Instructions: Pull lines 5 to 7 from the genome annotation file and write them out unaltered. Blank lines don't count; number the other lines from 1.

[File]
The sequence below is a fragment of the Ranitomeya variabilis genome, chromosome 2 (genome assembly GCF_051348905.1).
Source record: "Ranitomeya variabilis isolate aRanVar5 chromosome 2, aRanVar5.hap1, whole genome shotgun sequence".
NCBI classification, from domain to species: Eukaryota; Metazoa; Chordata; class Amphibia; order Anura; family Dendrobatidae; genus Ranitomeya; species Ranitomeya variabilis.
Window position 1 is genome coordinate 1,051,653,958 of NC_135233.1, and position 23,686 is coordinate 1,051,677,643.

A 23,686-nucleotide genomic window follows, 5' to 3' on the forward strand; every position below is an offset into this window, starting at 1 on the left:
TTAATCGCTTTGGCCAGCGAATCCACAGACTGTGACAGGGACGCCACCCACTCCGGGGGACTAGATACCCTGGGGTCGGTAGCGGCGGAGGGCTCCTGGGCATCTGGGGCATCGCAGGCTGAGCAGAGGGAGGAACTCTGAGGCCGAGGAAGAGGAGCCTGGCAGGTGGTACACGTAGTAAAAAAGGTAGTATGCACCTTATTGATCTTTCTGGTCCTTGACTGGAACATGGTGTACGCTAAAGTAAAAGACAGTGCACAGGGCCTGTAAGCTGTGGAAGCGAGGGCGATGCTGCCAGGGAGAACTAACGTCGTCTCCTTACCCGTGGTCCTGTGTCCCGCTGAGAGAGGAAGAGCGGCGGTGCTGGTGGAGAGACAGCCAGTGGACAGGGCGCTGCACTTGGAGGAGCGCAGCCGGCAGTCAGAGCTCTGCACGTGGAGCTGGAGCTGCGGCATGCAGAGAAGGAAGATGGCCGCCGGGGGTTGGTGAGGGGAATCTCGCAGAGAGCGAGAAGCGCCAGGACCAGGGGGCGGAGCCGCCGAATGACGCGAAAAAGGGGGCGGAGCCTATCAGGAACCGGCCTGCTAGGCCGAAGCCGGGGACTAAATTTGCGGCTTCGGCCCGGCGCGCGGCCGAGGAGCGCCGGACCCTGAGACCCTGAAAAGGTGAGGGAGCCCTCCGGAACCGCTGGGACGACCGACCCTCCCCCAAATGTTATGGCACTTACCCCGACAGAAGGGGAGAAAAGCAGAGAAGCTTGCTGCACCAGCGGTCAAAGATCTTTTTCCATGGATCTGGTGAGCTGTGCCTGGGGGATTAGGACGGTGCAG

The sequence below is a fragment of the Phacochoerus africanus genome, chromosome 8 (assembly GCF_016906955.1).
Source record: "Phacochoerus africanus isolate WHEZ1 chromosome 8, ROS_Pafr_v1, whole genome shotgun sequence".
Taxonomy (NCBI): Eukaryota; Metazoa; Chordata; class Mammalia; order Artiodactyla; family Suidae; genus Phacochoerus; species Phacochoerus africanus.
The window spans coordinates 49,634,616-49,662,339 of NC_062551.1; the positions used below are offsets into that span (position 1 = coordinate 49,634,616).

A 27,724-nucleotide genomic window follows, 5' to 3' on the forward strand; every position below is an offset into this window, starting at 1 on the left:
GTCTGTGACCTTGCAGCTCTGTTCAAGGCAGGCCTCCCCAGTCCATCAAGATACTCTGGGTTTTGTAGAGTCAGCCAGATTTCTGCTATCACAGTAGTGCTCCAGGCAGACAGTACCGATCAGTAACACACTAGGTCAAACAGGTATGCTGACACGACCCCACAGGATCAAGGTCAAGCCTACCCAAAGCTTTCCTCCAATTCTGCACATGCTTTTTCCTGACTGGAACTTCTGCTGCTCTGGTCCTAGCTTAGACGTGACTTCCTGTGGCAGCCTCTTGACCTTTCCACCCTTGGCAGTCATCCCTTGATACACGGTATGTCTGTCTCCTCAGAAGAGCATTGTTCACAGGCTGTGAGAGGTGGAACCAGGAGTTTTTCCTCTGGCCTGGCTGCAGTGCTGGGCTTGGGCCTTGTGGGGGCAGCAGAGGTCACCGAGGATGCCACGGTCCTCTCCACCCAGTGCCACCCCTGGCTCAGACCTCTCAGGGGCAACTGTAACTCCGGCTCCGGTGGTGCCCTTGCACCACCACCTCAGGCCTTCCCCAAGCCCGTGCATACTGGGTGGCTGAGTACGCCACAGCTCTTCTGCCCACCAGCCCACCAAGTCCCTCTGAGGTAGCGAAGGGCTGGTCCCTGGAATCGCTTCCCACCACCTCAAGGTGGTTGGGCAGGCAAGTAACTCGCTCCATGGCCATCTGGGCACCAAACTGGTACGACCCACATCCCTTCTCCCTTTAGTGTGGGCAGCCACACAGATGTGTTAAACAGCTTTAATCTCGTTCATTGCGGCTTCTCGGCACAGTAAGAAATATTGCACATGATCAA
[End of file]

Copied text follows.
A 23,686-nucleotide genomic window follows, 5' to 3' on the forward strand; every position below is an offset into this window, starting at 1 on the left:
TTAATCGCTTTGGCCAGCGAATCCACAGACTGTGACAGGGACGCCACCCACTCCGGGGGACTAGATACCCTGGGGTCGGTAGCGGCGGAGGGCTCCTGGGCATCTGGGGCATCGCAGGCTGAGCAGAGGGAGGAACTCTGAGGCCGAGGAAGAGGAGCCTGGCAGGTGGTACACGTAGTAAAAAAGGTAGTATGCACCTTATTGATCTTTCTGGTCCTTGACTGGAACATGGTGTACGCTAAAGTAAAAGACAGTGCACAGGGCCTGTAAGCTGTGGAAGCGAGGGCGATGCTGCCAGGGAGAACTAACGTCGTCTCCTTACCCGTGGTCCTGTGTCCCGCTGAGAGAGGAAGAGCGGCGGTGCTGGTGGAGAGACAGCCAGTGGACAGGGCGCTGCACTTGGAGGAGCGCAGCCGGCAGTCAGAGCTCTGCACGTGGAGCTGGAGCTGCGGCATGCAGAGAAGGAAGATGGCCGCCGGGGGTTGGTGAGGGGAATCTCGCAGAGAGCGAGAAGCGCCAGGACCAGGGGGCGGAGCCGCCGAATGACGCGAAAAAGGGGGCGGAGCCTATCAGGAACCGGCCTGCTAGGCCGAAGCCGGGGACTAAATTTGCGGCTTCGGCCCGGCGCGCGGCCGAGGAGCGCCGGACCCTGAGACCCTGAAAAGGTGAGGGAGCCCTCCGGAACCGCTGGGACGACCGACCCTCCCCCAAATGTTATGGCACTTACCCCGACAGAAGGGGAGAAAAGCAGAGAAGCTTGCTGCACCAGCGGTCAAAGATCTTTTTCCATGGATCTGGTGAGCTGTGCCTGGGGGATTAGGACGGTGCAG

The sequence below is a fragment of the Phacochoerus africanus genome, chromosome 8 (assembly GCF_016906955.1).